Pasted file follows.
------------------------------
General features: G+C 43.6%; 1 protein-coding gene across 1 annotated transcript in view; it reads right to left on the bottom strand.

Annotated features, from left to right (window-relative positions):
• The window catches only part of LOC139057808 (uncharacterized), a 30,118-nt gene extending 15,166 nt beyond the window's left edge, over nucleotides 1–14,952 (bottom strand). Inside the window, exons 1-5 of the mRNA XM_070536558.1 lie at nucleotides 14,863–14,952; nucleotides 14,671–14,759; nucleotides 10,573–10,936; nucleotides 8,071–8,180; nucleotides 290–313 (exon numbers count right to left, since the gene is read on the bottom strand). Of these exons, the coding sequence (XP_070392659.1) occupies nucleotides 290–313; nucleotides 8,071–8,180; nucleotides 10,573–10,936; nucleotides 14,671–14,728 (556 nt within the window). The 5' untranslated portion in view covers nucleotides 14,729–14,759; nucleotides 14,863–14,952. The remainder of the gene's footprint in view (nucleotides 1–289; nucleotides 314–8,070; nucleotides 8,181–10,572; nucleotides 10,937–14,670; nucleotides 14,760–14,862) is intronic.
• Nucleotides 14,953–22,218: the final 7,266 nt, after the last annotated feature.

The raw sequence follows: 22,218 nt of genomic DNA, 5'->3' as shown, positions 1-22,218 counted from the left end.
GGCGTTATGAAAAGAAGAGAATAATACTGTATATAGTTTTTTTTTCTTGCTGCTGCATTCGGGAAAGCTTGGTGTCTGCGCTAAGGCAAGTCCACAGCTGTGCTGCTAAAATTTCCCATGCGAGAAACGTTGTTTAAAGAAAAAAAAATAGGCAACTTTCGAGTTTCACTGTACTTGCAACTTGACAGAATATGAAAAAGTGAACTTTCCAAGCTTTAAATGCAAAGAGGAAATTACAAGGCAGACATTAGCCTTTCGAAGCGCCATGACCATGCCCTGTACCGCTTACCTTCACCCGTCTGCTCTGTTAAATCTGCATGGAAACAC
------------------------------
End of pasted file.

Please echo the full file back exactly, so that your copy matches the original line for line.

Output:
General features: G+C 43.6%; 1 protein-coding gene across 1 annotated transcript in view; it reads right to left on the bottom strand.

Annotated features, from left to right (window-relative positions):
• The window catches only part of LOC139057808 (uncharacterized), a 30,118-nt gene extending 15,166 nt beyond the window's left edge, over nucleotides 1–14,952 (bottom strand). Inside the window, exons 1-5 of the mRNA XM_070536558.1 lie at nucleotides 14,863–14,952; nucleotides 14,671–14,759; nucleotides 10,573–10,936; nucleotides 8,071–8,180; nucleotides 290–313 (exon numbers count right to left, since the gene is read on the bottom strand). Of these exons, the coding sequence (XP_070392659.1) occupies nucleotides 290–313; nucleotides 8,071–8,180; nucleotides 10,573–10,936; nucleotides 14,671–14,728 (556 nt within the window). The 5' untranslated portion in view covers nucleotides 14,729–14,759; nucleotides 14,863–14,952. The remainder of the gene's footprint in view (nucleotides 1–289; nucleotides 314–8,070; nucleotides 8,181–10,572; nucleotides 10,937–14,670; nucleotides 14,760–14,862) is intronic.
• Nucleotides 14,953–22,218: the final 7,266 nt, after the last annotated feature.

The raw sequence follows: 22,218 nt of genomic DNA, 5'->3' as shown, positions 1-22,218 counted from the left end.
GGCGTTATGAAAAGAAGAGAATAATACTGTATATAGTTTTTTTTTCTTGCTGCTGCATTCGGGAAAGCTTGGTGTCTGCGCTAAGGCAAGTCCACAGCTGTGCTGCTAAAATTTCCCATGCGAGAAACGTTGTTTAAAGAAAAAAAAATAGGCAACTTTCGAGTTTCACTGTACTTGCAACTTGACAGAATATGAAAAAGTGAACTTTCCAAGCTTTAAATGCAAAGAGGAAATTACAAGGCAGACATTAGCCTTTCGAAGCGCCATGACCATGCCCTGTACCGCTTACCTTCACCCGTCTGCTCTGTTAAATCTGCATGGAAACAC